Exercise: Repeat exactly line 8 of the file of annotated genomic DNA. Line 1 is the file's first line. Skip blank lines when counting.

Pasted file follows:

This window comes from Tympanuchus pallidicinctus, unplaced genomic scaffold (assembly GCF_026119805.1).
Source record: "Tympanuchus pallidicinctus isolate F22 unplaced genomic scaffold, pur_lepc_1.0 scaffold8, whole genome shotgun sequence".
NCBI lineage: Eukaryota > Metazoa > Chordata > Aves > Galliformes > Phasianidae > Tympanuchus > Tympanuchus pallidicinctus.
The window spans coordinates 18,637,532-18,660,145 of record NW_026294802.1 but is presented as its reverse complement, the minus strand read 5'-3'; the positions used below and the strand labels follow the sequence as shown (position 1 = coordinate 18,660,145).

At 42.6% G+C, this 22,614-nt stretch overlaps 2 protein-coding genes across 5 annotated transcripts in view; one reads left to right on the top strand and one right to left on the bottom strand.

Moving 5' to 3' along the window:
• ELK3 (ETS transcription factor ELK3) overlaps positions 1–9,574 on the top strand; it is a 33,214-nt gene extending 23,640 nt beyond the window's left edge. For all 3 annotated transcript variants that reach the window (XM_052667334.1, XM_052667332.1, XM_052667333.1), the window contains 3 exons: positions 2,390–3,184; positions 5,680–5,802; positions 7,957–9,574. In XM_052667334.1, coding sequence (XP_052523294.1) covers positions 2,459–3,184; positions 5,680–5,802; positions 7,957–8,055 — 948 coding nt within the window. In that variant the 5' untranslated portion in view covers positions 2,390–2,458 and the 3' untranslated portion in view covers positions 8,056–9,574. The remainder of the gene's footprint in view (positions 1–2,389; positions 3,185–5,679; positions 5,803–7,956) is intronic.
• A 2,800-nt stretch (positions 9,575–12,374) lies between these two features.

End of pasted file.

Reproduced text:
• A 2,800-nt stretch (positions 9,575–12,374) lies between these two features.